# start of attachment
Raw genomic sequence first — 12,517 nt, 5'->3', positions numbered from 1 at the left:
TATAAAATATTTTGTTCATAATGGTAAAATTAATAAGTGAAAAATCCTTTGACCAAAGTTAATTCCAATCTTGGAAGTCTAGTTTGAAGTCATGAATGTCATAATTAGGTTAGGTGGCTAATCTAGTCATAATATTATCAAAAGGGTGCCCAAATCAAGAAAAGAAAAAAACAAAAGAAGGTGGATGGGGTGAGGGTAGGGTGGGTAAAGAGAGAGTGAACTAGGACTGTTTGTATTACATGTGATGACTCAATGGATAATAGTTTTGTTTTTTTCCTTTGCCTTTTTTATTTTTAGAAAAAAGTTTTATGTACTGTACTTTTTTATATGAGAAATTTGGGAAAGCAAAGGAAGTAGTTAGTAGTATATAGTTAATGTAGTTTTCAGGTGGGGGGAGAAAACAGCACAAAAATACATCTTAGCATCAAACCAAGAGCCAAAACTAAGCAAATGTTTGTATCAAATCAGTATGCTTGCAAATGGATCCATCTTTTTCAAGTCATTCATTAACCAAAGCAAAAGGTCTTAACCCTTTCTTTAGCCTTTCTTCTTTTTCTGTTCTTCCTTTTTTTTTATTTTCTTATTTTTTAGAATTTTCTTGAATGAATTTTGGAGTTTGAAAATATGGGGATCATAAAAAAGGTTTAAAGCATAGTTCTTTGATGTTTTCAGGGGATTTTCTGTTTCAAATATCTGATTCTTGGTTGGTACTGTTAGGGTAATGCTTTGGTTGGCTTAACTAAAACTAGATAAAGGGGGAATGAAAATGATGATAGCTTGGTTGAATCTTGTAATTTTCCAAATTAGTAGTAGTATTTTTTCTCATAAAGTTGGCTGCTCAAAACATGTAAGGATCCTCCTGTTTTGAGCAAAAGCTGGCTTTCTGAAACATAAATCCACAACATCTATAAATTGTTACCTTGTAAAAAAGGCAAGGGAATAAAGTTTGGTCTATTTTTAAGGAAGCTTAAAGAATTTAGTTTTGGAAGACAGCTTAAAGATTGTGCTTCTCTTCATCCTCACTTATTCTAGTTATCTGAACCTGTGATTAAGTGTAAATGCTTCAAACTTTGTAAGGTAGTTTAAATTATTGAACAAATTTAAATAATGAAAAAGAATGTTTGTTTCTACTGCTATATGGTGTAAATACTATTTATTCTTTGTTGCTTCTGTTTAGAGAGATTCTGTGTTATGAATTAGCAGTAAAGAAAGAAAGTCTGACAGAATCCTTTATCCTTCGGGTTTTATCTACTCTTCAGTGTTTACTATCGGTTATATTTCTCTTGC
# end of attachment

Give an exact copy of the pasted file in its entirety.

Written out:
Raw genomic sequence first — 12,517 nt, 5'->3', positions numbered from 1 at the left:
TATAAAATATTTTGTTCATAATGGTAAAATTAATAAGTGAAAAATCCTTTGACCAAAGTTAATTCCAATCTTGGAAGTCTAGTTTGAAGTCATGAATGTCATAATTAGGTTAGGTGGCTAATCTAGTCATAATATTATCAAAAGGGTGCCCAAATCAAGAAAAGAAAAAAACAAAAGAAGGTGGATGGGGTGAGGGTAGGGTGGGTAAAGAGAGAGTGAACTAGGACTGTTTGTATTACATGTGATGACTCAATGGATAATAGTTTTGTTTTTTTCCTTTGCCTTTTTTATTTTTAGAAAAAAGTTTTATGTACTGTACTTTTTTATATGAGAAATTTGGGAAAGCAAAGGAAGTAGTTAGTAGTATATAGTTAATGTAGTTTTCAGGTGGGGGGAGAAAACAGCACAAAAATACATCTTAGCATCAAACCAAGAGCCAAAACTAAGCAAATGTTTGTATCAAATCAGTATGCTTGCAAATGGATCCATCTTTTTCAAGTCATTCATTAACCAAAGCAAAAGGTCTTAACCCTTTCTTTAGCCTTTCTTCTTTTTCTGTTCTTCCTTTTTTTTTATTTTCTTATTTTTTAGAATTTTCTTGAATGAATTTTGGAGTTTGAAAATATGGGGATCATAAAAAAGGTTTAAAGCATAGTTCTTTGATGTTTTCAGGGGATTTTCTGTTTCAAATATCTGATTCTTGGTTGGTACTGTTAGGGTAATGCTTTGGTTGGCTTAACTAAAACTAGATAAAGGGGGAATGAAAATGATGATAGCTTGGTTGAATCTTGTAATTTTCCAAATTAGTAGTAGTATTTTTTCTCATAAAGTTGGCTGCTCAAAACATGTAAGGATCCTCCTGTTTTGAGCAAAAGCTGGCTTTCTGAAACATAAATCCACAACATCTATAAATTGTTACCTTGTAAAAAAGGCAAGGGAATAAAGTTTGGTCTATTTTTAAGGAAGCTTAAAGAATTTAGTTTTGGAAGACAGCTTAAAGATTGTGCTTCTCTTCATCCTCACTTATTCTAGTTATCTGAACCTGTGATTAAGTGTAAATGCTTCAAACTTTGTAAGGTAGTTTAAATTATTGAACAAATTTAAATAATGAAAAAGAATGTTTGTTTCTACTGCTATATGGTGTAAATACTATTTATTCTTTGTTGCTTCTGTTTAGAGAGATTCTGTGTTATGAATTAGCAGTAAAGAAAGAAAGTCTGACAGAATCCTTTATCCTTCGGGTTTTATCTACTCTTCAGTGTTTACTATCGGTTATATTTCTCTTGC